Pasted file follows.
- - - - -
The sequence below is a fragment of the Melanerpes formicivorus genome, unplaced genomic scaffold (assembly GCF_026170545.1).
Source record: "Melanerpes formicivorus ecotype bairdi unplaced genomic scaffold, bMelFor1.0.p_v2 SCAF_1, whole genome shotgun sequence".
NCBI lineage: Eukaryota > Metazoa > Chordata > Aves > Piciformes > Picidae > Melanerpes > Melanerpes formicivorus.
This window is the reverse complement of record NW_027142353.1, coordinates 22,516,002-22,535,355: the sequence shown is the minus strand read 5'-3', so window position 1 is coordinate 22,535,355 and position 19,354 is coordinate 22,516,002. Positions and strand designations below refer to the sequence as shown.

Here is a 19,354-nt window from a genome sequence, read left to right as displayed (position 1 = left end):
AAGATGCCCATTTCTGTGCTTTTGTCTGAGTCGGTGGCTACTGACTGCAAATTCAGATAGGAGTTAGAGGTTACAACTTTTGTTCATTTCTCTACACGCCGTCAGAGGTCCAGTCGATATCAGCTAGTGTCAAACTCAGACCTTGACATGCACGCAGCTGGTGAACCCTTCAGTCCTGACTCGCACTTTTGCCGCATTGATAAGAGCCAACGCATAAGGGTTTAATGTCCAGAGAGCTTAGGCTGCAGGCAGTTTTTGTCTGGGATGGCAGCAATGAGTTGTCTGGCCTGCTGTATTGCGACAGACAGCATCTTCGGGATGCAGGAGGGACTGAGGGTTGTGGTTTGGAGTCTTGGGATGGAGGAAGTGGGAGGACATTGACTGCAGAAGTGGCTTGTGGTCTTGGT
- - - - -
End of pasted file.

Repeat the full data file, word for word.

The sequence below is a fragment of the Melanerpes formicivorus genome, unplaced genomic scaffold (assembly GCF_026170545.1).
Source record: "Melanerpes formicivorus ecotype bairdi unplaced genomic scaffold, bMelFor1.0.p_v2 SCAF_1, whole genome shotgun sequence".
NCBI lineage: Eukaryota > Metazoa > Chordata > Aves > Piciformes > Picidae > Melanerpes > Melanerpes formicivorus.
This window is the reverse complement of record NW_027142353.1, coordinates 22,516,002-22,535,355: the sequence shown is the minus strand read 5'-3', so window position 1 is coordinate 22,535,355 and position 19,354 is coordinate 22,516,002. Positions and strand designations below refer to the sequence as shown.

Here is a 19,354-nt window from a genome sequence, read left to right as displayed (position 1 = left end):
AAGATGCCCATTTCTGTGCTTTTGTCTGAGTCGGTGGCTACTGACTGCAAATTCAGATAGGAGTTAGAGGTTACAACTTTTGTTCATTTCTCTACACGCCGTCAGAGGTCCAGTCGATATCAGCTAGTGTCAAACTCAGACCTTGACATGCACGCAGCTGGTGAACCCTTCAGTCCTGACTCGCACTTTTGCCGCATTGATAAGAGCCAACGCATAAGGGTTTAATGTCCAGAGAGCTTAGGCTGCAGGCAGTTTTTGTCTGGGATGGCAGCAATGAGTTGTCTGGCCTGCTGTATTGCGACAGACAGCATCTTCGGGATGCAGGAGGGACTGAGGGTTGTGGTTTGGAGTCTTGGGATGGAGGAAGTGGGAGGACATTGACTGCAGAAGTGGCTTGTGGTCTTGGT